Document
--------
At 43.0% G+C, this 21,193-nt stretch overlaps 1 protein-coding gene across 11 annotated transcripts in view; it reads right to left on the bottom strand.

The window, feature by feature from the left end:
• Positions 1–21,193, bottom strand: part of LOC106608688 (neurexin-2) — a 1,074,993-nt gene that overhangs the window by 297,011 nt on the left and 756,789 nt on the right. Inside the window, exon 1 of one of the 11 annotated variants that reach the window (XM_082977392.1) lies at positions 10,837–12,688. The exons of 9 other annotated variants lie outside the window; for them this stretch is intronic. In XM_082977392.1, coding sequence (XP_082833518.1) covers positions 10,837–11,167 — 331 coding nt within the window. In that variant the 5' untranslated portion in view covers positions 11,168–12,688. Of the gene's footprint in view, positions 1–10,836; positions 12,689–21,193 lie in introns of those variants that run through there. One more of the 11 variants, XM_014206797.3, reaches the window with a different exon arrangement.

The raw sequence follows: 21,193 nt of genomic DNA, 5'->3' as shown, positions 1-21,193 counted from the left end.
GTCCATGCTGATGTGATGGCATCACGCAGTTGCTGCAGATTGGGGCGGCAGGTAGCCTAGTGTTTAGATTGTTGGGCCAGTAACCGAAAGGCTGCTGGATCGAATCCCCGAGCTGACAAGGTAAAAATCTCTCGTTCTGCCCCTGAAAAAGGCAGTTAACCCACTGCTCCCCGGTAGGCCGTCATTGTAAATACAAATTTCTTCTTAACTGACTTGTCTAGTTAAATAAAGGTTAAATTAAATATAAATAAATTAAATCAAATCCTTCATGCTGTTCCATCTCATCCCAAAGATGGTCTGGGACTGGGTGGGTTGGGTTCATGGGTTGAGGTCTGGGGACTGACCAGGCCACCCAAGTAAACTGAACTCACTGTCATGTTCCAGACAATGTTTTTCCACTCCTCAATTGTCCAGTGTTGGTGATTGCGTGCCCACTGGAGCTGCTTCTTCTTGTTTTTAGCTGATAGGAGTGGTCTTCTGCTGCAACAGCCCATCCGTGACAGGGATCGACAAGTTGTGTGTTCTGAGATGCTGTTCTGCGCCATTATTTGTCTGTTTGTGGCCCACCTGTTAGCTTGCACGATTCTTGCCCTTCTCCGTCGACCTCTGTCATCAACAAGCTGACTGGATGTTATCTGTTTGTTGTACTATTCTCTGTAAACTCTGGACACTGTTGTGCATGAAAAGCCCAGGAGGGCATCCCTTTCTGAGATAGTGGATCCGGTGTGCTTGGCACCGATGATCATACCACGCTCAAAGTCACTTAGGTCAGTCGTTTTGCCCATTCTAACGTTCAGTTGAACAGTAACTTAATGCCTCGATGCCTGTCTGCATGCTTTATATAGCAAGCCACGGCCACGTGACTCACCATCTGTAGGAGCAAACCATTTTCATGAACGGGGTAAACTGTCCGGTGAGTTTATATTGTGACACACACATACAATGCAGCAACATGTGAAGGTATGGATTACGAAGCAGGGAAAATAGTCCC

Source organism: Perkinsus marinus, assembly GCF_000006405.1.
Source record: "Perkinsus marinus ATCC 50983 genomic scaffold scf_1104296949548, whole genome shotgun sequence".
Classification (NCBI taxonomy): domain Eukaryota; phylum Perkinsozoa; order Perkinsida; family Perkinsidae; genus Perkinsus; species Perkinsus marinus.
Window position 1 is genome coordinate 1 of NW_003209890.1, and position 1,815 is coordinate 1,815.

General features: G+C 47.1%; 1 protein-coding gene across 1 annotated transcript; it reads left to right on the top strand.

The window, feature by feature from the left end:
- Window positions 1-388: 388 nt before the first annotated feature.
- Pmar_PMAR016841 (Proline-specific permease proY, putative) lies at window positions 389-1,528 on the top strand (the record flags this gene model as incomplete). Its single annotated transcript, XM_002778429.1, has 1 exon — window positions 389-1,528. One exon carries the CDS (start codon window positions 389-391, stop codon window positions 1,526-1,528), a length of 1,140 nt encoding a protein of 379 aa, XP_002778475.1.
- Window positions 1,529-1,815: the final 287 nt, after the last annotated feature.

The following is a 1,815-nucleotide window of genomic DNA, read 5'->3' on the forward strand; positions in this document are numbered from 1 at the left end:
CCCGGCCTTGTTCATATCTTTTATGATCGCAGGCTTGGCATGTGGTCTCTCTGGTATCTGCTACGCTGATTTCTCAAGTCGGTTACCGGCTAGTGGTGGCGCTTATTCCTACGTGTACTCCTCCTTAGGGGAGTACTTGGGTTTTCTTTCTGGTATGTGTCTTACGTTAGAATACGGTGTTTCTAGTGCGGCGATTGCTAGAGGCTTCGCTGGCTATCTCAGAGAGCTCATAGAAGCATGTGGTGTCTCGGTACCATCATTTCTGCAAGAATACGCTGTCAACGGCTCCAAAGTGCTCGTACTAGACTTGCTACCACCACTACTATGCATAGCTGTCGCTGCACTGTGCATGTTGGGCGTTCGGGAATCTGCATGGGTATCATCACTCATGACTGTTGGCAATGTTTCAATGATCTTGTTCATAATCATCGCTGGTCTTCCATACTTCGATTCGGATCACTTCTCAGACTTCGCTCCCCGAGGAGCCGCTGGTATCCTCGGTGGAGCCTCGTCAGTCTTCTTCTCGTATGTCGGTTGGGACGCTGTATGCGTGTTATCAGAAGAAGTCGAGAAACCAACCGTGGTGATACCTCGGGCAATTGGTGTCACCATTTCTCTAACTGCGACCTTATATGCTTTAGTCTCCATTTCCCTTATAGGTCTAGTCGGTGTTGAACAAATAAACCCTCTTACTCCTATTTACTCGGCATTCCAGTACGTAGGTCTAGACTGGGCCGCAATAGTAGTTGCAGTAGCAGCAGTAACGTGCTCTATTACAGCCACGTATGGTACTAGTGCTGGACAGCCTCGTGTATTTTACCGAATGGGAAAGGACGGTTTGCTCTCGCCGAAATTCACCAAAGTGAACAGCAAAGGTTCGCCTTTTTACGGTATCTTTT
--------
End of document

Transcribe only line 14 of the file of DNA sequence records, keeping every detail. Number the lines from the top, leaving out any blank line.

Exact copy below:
- Window positions 1,529-1,815: the final 287 nt, after the last annotated feature.